In my local congregation there is a bit of an inside joke between the organizers of the annual women’s retreat and the organizers of the men’s weekend, which is coming up this weekend a little south of my usual haunts (oh, the gasoline prices!). Since many of the men in my local congregation have at least a slight bent towards military matters, they have punningly titled the Men’s Weekend the Men’s Advance in order to properly distinguish it from the women’s retreat. Retreat does have a rather unsavory military reputation behind it, whether it is full of the pathetic scenes of Napoleon’s lonely retreat from Moscow in which his Grand Armee was largely destroyed, or whether it is the retreat of many people from confidence in interaction with others to a lonely sort of isolation. Either way, we tend to think of retreat as something that is negative, something that speaks of a need for disengagement and retrenchment rather than advancement and progress, a chance to lick our wounds rather than attack and pursue our enemies and give them no chance to succor their own wounds.
Advance And Retreat was the title of John Bell Hood’s memoirs of his experiences in the American Civil War. Hood is best known as being one of the two generals whose army was completely destroyed by the skilled handling of General George Thomas, that most enigmatic of elite Civil War generals . Hood was quite simply outclasses in the Nashville campaign, completely forgetting the dire threat of Sherman’s army to the South’s vulnerable core and unable to defeat either Schofield on the defense (when Hood had a superiority in numbers) in Franklin (where about a dozen rebel generals lost their lives in a futile charge) or handle Thomas’ army at Nashville attacking his fixed positions. In the end, Hood was left with hardly any soldiers to speak of, while the North took advantage of the victory to lay waste to a large amount of Alabama that was left defenseless as a result of Hood’s folly. Hood’s title puts the nature of the debacle of his poor leadership a bit too kindly. Not coincidentally, Advance And Retreat is also the title of a Harry Turtledove novel that seeks to reinterpret the Civil War in a way that leads to a rebel victory. Nothing more needs to be spoken of such counterfactual idle fantasies here.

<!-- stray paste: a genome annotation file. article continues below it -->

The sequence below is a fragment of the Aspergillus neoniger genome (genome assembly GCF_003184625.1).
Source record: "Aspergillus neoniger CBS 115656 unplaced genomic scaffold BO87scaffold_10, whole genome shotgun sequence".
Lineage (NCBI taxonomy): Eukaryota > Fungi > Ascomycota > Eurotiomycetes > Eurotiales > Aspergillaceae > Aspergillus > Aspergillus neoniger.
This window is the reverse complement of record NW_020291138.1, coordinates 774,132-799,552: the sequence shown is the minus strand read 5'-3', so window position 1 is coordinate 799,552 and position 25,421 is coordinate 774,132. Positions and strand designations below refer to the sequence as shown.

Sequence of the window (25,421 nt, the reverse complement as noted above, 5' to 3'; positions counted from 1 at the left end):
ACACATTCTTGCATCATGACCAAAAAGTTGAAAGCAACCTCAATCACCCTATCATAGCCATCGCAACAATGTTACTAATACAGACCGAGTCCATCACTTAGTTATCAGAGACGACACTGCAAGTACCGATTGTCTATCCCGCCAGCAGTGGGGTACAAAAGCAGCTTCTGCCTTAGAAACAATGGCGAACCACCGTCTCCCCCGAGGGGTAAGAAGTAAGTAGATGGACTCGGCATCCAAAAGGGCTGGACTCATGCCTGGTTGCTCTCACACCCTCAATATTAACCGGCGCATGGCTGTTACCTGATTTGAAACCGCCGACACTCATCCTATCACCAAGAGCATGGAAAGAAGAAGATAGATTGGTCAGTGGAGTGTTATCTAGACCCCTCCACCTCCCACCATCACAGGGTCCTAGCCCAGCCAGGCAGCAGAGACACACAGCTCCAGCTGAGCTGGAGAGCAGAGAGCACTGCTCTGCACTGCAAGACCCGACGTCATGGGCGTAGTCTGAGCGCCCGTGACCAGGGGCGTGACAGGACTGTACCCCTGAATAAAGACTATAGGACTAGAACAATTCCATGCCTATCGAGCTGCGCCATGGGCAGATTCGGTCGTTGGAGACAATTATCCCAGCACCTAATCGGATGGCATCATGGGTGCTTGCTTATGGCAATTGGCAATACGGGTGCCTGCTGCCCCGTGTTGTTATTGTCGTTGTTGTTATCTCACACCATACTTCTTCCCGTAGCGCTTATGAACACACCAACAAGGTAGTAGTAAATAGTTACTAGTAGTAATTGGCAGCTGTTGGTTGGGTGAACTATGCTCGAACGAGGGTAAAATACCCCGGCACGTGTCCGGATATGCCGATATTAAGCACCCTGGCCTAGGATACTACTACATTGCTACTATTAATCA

Not all advances and retreats are so devoid of positive or meaningful results, however. About 400BC, a Greek named Xenophon (who is at least partly responsible for the development of equestrian sports) was a part of a mercenary army hired by a Persian pretender to the throne whose army won a victory at Cunaxa, but was left leaderless when the emperor and the leading Greek generals were killed treacherously in a parley. Xenophon was chosen among the leaders of the remaining soldiers and his leadership allowed his men to make a long journey upcountry to safety and a return home to Greece. His historical work about the journey is the first mention of the Kurds in ancient history, and inspired later Greeks (like Philip and Alexander of Macedon) to seek an invasion of a vulnerable Persian empire with disciplined Greek soldiers. Although Xenophon’s mission was not a success, the fact that it did inspire later successes makes it notable and worthwhile both as prose and as prophecy.
Tomorrow after work I will be traveling south to a rural area where I will spend the weekend with fellow brethren. Although I must own that I spend a great deal of my social time with women, this particular weekend will be spent with other men. The theme of the weekend is supposed to be “Passing the Mantle,” an issue about which I have very strong and very fierce, though not often expressed, opinions. Perhaps there will be an occasion to speak my own thoughts both about theory and practice in such matters with others in the group. Since I’m not really familiar with men’s weekends and how they are supposed to work, I’m not sure how much discussion is to be expected, especially given a subject of such importance. I’m not sure to what extent there is an awareness of the dissatisfaction that exists over generational patterns as well as the general lack of trust and responsibility given to many who deserve it while people hold on to power with a tight grip until death or decrepitude removes them at last from their offices. At any rate, I look forward to participating in the discussions, as well as getting to know some of my fellow brethren in other areas a bit better while camping. I have not been camping since 2003 when I camped with some friends of mine from Southern California, so it will be a bit of an alien experience, but hopefully a good one. I will not be online until I return, so I hope that everyone has a good Sabbath while I am under the radar, and I hope I have a lot to write about when I return.